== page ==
Neville Chamberlain resigned from office, 10 May 1940

Posted in: World War II
Written on 10th May 2013 11:48am

Following the failed campaign to capture Norway by Allied forces and growing pressure from the opposition, Prime Minister Neville Chamberlain resigned from office on 10 May 1940. Winston Churchill then became Prime Minister.

In early 1940, the Allies launched a naval campaign to seize nothern Norway. However, the campaign was unsuccessful and on 26 April, the War Cabinet ordered a withdrawal.


On 7 May, the "Norway debate" opened, and last for two days. Calls from the opposition, The Labour were for Chamberlain to leave office, or atleast reconstruct  his government.


He met with Clement Attlee, leader of the Labour Party, on 9 May. Chamberlain wanted Labour to join his government and attempted to persuade Attlee to do so.


Attlee, however, was unwilling. But he did agree that the Labour Party would form a coalition government with the Conservatives under a different Prime Minister.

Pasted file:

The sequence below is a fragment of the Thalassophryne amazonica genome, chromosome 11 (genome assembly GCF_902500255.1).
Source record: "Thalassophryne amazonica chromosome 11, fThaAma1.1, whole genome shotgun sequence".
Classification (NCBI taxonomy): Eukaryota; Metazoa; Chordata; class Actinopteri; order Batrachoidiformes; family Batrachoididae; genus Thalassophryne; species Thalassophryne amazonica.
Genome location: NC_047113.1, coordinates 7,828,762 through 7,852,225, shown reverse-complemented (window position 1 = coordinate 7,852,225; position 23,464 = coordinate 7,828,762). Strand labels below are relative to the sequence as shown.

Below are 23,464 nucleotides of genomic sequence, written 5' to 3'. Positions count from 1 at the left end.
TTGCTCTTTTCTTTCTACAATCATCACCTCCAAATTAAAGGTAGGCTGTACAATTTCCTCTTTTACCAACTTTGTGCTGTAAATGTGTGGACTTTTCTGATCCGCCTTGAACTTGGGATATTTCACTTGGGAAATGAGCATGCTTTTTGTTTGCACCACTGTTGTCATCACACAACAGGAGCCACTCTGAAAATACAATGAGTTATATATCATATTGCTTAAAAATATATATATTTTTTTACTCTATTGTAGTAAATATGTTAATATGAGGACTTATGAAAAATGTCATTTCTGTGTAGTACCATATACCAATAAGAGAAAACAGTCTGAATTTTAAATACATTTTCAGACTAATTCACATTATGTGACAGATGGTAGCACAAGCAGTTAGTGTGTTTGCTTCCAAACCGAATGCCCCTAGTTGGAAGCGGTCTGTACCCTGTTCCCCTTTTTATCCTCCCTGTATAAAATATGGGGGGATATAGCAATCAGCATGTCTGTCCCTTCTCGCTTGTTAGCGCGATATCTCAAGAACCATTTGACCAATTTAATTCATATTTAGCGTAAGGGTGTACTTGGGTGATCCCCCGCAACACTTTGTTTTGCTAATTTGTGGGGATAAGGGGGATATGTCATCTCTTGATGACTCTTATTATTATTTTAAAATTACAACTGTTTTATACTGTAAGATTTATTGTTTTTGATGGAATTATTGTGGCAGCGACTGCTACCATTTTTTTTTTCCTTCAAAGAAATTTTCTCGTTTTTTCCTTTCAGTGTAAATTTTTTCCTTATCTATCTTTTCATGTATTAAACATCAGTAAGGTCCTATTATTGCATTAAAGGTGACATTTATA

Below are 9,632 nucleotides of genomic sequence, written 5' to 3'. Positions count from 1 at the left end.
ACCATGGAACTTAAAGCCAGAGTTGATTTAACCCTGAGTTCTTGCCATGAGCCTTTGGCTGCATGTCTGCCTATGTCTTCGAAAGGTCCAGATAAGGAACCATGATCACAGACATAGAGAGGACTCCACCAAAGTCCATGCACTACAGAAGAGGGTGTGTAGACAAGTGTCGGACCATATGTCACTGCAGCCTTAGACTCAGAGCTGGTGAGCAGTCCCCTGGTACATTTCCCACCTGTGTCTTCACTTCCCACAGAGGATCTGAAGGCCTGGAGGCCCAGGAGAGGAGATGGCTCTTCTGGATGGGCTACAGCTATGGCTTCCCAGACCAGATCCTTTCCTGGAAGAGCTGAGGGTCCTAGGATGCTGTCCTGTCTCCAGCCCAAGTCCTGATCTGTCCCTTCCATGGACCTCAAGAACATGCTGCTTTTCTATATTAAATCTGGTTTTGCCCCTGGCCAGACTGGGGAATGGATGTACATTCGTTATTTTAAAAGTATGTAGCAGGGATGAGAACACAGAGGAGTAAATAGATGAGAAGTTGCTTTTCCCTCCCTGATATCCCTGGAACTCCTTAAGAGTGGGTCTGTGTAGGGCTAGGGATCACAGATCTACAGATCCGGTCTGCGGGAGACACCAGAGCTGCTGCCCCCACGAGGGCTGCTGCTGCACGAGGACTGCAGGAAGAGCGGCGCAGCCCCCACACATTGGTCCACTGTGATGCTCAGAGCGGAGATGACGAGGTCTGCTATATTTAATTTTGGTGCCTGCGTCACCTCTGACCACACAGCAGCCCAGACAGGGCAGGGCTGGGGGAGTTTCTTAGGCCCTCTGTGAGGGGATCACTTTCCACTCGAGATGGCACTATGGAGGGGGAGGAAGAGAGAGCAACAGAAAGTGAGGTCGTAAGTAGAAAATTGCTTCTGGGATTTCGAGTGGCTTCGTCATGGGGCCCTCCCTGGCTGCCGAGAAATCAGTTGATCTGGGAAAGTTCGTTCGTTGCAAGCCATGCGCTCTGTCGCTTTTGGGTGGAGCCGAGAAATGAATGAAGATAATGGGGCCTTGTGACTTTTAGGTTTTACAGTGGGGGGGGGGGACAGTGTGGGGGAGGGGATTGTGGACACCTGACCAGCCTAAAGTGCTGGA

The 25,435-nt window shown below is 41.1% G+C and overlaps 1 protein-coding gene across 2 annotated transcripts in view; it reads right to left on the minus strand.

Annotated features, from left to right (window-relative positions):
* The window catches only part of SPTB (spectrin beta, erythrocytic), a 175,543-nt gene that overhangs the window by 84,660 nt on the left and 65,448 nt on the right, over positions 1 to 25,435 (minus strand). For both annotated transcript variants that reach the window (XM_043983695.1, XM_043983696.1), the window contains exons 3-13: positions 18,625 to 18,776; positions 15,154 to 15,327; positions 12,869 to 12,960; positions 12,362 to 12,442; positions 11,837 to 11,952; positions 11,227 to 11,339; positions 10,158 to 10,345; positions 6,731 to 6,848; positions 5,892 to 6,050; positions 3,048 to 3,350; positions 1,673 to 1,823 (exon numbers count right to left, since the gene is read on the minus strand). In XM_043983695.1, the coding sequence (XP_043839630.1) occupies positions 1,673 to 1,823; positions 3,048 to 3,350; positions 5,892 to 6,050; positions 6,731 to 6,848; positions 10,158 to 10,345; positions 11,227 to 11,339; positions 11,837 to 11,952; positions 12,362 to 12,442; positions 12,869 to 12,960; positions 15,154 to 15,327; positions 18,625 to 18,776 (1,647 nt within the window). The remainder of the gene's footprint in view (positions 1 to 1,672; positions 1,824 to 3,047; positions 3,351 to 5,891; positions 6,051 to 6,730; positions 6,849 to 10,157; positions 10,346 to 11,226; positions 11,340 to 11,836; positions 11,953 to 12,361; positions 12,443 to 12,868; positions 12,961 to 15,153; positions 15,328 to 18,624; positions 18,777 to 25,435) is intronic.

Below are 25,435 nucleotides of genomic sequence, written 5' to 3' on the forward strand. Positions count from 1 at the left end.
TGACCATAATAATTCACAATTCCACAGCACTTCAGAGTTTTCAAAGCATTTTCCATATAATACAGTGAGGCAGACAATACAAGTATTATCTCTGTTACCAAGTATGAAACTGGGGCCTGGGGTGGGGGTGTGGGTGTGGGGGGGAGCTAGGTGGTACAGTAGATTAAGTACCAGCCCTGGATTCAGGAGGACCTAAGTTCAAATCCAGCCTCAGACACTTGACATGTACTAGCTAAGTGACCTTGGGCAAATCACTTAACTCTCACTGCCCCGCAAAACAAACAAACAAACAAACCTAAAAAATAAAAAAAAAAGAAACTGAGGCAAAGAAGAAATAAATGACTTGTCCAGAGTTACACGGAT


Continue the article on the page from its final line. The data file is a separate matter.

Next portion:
Chamberlain decided to resign from office the following day. Chamberlain went to Buckingham Palace to resign and advised the King to send for the new Prime Minister, Winston Churchill.


In a resignation broadcast, Chamberlain told the nation,


    "For the hour has now come when we are to be put to the test, as the innocent people of Holland, Belgium, and France are being tested already. And you, and I, must rally behind our new leader, and with our united strength, and with unshakable courage fight and work until this wild beast, which has sprung out of his lair upon us, has been finally disarmed and overthrown."

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